Whenever you face a financial decision, what question do you ask yourself? If that question is, Can I afford this today?; you are asking the wrong question. The impact of financial decisions carries far beyond the moment they are made. A debt will affect you for the term of the loan. The decision to retire will affect you for the rest of your life. Even the purchase of a couch can have an impact on your finances for weeks or months into the future.
What is the right question to ask?
So what is the right question? It depends on the circumstances. The proper question for a 60-month car finance purchase is, Can I afford the monthly payment for the next five years? A decision to retire requires the question: Will I be able to afford to live on my retirement income and accumulated assets, taking inflation and increased health costs into account, for the next 20 to 30 years? The appropriate question for non-essential everyday expenditures such as eating out, going to the movies, or the purchase of a clothing accessory is, Can I afford this and still make my essential expenditures for the balance of the month, including any unanticipated expenses such as medical co-pays and repairs on vehicles or appliances?
You take change into consideration when you ask the right question
If you are honest, asking the right question forces you to think about the future. In thinking about the future, you must account for change, and not just any change; you must account for what might go wrong. How have circumstances changed in your life over the last year, three years, five years? Has your cost of living increased? Have you been laid off or had your hours cut? Have you experienced health problems that kept you from working? Have you experienced periods when there was a reduction or interruption of income? Have you had to pay medical deductibles and/or co-pays, auto insurance deductibles, auto repair expenses, appliance repair or replacement expenses, or repair expenses to your house?
Account for change in the future with savings
How do you account for what might go wrong in the future? You do it with savings. You need cash in reserve to handle expenses that exceed your monthly take-home pay and to cope with reductions or interruptions in income. If you don’t have savings, your answer to the purchase question is always “no”; you cannot afford to purchase anything that is not an essential expense such as food, rent, utilities, fuel, insurance, maintenance drugs, and any payments on debt. If you don’t have at least three to six months of living expense in an emergency fund to replace reduced or lost income, the answer to the purchase question is “no”; you cannot afford to purchase anything that is not an essential expense.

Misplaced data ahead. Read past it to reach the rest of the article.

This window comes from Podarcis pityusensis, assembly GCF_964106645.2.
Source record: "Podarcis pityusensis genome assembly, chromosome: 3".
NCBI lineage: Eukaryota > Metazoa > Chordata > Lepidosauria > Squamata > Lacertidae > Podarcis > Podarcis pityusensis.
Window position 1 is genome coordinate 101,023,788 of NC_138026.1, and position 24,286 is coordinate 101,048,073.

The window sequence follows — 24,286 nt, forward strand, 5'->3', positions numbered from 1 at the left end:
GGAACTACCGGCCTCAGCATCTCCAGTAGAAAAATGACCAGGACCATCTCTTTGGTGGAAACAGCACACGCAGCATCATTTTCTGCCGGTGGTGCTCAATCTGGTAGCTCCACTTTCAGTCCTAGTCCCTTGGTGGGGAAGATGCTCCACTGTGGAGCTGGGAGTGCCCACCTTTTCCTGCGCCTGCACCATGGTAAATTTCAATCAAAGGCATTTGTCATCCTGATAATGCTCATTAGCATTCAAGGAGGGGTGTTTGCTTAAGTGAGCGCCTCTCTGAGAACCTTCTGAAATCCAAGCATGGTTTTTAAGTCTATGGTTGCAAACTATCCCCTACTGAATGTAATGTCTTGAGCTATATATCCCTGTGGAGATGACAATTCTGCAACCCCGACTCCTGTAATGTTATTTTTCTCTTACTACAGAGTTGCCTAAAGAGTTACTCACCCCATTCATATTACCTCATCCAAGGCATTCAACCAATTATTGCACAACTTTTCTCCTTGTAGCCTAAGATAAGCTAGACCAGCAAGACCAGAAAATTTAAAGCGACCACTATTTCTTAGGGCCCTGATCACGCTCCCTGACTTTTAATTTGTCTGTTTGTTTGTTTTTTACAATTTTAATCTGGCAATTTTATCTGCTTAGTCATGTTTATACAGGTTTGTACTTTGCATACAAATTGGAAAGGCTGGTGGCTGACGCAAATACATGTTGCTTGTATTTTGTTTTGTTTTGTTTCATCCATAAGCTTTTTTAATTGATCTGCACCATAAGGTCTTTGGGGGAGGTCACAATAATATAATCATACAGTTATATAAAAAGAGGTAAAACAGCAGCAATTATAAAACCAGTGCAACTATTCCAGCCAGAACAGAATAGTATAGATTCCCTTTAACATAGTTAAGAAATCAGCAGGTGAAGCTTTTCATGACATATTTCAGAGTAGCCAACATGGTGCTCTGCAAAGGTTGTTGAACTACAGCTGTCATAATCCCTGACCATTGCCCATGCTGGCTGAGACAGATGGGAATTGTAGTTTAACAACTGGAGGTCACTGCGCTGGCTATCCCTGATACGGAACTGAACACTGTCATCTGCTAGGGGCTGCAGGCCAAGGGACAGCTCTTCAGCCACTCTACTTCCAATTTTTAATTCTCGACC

At a minimum, you need enough short-term savings to cover insurance deductibles and out-of-pocket expenses, a major repair to the automobile, and the replacement of a major appliance along with a separate emergency fund equal to three to six months of living expenses. Without this short-term cash on hand, you cannot account for the future, and therefore, cannot afford to purchase other than essentials.
Retirement requires accounting for change over a 20 to 30-year period of time. How do you know how inflation will affect your cost of living over two to three decades? Can you accurately predict your state of health and the costs of health care during that period of time? The truth is you can only make intelligent guesses about the future. The answer to dealing with an unpredictable future is to have a hefty cushion of retirement savings and let it grow, untouched, during the first decade of retirement. You can do this if you live on less than your retirement income during the early years of retirement.
What about the good things that could happen in the future?
Does accounting for what can go wrong in the future sound negative and pessimistic? What about the good things that can happen: a raise, a better paying job, or a bonus? True, the future may hold good fortune for you. The thing is, you cannot count on it. If you want to get out of debt and stay out of debt, it is absolutely necessary to account for what could go wrong in the future. If you don’t ask the right question and fail to account for the future, the future will not be kind to your finances, and you will be forced to take on debt to deal with unfavorable changes. On the other hand, when you ask the right question and account for the future, our experience has been, more often than not, that the future turns out to be bright.
K. C. Knouse is the author of True Prosperity: Your Guide to a Cash-Based Lifestyle, Double-Dome Publications, 224 pages